One of the major impacts of the Peace of Westphalia was the rearrangement of political borders, resulting in the establishment of sovereign governments. After negotiations that had dragged on for seven years, the delegates involved carved out 27 non-state interest groups, 66 imperial principalities that later became Germany, and 16 nations (530). The agreement altered the political map of Europe dramatically as borders that were indifferent to the preservation of ethnic domains were created. The factors considered when creating them included the availability of natural resources, accessibility to ports, technological and economic development, population density, and acreage (Backman 531). The constitution of these countries reduced the tensions that had characterized the old order.
Another long-term impact of the Peace of Westphalia was that it entrenched religious independence. This principle meant that even though a state’s ruler could declare an official religion, people from other denominations still had the freedom to practice their faiths but within certain limitations (Backman 532). This doctrine helped establish a formal association between the state and the church. Finally, the series of treaties led to royal absolutism as there was no one in the new states to rival existing monarchs for power.
The English Civil War, which started in 1642 and lasted nine years, revolved around the governance of England. The main cause of the war was a long-standing uneasy relationship between the monarchy and parliament. James 1 believed that his authority was divine and, as such, no other body should check him (Backman 557). He, therefore, expected Parliament to do as he desired. This aspiration never materialized as there existed an ordinance that made the legislative house independent.
Unfortunately, he was always short of cash and needed the legislative body to approve his spending and tax proposals (Backman 559). Notably, members of parliament refused to allow him to levy customs duties without their permission, prompting him to suspend the house for a decade to the ire of the legislative members. During this period, he continued to levy taxes on the people, further aggravating the already weak relationship he had with parliament.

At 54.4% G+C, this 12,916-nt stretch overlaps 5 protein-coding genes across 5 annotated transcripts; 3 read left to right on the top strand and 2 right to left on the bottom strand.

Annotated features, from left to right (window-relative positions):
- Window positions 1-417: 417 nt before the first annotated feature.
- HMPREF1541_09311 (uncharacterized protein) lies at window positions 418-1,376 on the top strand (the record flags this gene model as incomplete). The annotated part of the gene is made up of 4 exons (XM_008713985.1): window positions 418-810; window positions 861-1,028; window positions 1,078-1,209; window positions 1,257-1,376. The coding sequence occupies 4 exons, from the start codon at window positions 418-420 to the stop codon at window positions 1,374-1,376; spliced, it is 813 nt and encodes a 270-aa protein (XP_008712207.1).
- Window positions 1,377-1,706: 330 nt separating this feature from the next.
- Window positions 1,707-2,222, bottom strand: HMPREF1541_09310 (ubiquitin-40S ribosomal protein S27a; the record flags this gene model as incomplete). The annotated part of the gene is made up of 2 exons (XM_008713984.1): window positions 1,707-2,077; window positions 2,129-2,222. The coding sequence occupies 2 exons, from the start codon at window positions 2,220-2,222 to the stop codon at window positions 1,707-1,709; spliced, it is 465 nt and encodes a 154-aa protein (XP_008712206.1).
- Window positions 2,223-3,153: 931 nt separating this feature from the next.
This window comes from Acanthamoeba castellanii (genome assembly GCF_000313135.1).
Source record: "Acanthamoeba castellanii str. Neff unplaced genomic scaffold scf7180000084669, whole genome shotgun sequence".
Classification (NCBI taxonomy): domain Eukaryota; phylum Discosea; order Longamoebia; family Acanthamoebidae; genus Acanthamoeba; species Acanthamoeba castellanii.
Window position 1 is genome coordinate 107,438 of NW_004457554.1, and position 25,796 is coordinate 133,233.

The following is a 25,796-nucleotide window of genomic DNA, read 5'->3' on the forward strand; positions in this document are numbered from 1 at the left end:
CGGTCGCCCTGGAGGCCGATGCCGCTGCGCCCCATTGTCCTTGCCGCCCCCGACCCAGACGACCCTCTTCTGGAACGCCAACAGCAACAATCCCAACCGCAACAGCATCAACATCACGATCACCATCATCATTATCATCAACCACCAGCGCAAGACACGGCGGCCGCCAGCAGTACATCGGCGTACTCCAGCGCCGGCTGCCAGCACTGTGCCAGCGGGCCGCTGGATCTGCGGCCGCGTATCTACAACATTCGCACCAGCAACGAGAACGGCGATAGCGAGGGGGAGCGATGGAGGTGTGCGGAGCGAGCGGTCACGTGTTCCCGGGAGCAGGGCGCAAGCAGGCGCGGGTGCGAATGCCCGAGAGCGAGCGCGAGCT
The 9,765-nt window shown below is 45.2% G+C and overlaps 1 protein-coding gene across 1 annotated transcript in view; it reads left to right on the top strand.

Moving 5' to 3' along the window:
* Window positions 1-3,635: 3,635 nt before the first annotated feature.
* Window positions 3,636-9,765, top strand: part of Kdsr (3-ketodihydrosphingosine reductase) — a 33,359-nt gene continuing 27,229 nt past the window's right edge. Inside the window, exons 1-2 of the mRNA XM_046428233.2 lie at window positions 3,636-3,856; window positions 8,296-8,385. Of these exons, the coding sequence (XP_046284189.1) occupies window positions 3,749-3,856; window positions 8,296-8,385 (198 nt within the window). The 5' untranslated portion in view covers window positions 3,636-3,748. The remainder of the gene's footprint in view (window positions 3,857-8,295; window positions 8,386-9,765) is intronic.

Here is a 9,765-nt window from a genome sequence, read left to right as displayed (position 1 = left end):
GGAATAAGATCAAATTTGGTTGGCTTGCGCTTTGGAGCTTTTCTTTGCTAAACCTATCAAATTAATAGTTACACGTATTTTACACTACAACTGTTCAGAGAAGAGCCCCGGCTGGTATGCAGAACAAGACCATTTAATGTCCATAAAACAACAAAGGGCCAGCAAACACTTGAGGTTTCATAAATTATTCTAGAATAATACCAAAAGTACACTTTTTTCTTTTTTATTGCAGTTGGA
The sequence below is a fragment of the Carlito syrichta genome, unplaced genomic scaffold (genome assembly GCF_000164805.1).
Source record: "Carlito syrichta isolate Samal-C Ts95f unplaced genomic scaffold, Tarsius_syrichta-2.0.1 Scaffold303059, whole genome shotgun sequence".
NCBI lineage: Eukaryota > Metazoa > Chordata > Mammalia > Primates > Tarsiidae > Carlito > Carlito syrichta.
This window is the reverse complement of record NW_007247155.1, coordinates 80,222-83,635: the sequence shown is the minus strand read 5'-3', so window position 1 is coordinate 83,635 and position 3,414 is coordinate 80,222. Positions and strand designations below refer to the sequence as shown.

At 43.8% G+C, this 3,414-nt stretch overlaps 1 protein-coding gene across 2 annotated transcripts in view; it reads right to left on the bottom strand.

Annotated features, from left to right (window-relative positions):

Despite being the most oppressed and excluded group in Europe, Jews still benefited from the enlightenment. Specifically, for the first time, the gained an equal footing with non-Jews on social and economic matters owing to the widespread acceptance of the principles of equality, fraternity, and liberty. In a few years, enlightened Jews were able to attain ranks in the new progressive world that they previously could not (Backman 605).
Also, by dismantling the structures that segregated them from society, Jews experienced a newfound pride that manifested itself as the Haskala. The Haskala was characterized by a sudden expansion in Yiddish and Hebrew languages (Backman 605). It was also marked by the advancement of ideas such as Jewish socialism and modern Zionism.
Despite critics of his time deriding him as a power-hungry warmonger who could neither muster his ego nor his impulses, some of Napoleon’s activities certify him as a visionary leader. Firstly, despite being born in Corsica, thus making him an outsider, Napoleon was a brilliant soldier who scaled the ranks to become a commander (Backman 643). However, it was not his talents that drove him. Rather, he had a goal to create a powerful French empire that would occupy most of Europe. Through his military campaigns, he set to achieve this goal with great success.
Napoleon’s domestic policies also endorse him as a visionary leader. He took over as the country’s leader when it was in anarchy and made bold steps towards transforming it into a civilized state. Notably, he created the Bank of France that stabilized the economy, introduced education reforms, and mediated over the schism between the state and church (Backman 644).
Napoleon Bonaparte is considered one of the most astute generals in written history. His ingeniousness, gallantry, and sheer determination helped him emerge victorious in battles whose odds were firmly stacked against him. Despite his feats, numerous examples portray him as a power-obsessed warmonger. Take the case of the first Italian campaign between 1796 and 1807. He planned for an aggressive campaign that spurred conflict in areas that had been relatively dormant. Some of the countries he attacked included Spain, Britain, and Russia. Despite the commitment of precious military resources, Napoleon stood to gain nothing but glory (Backman 652).
If his aggressive exploits in Egypt do not substantiate the position that Napoleon was power-hungry, his crowning himself certainly does. The general rigged a national referendum and then unleashed a ruthless force that repressed critics. The extravagance of his coronation further confirms his desire for power (Backman 645).
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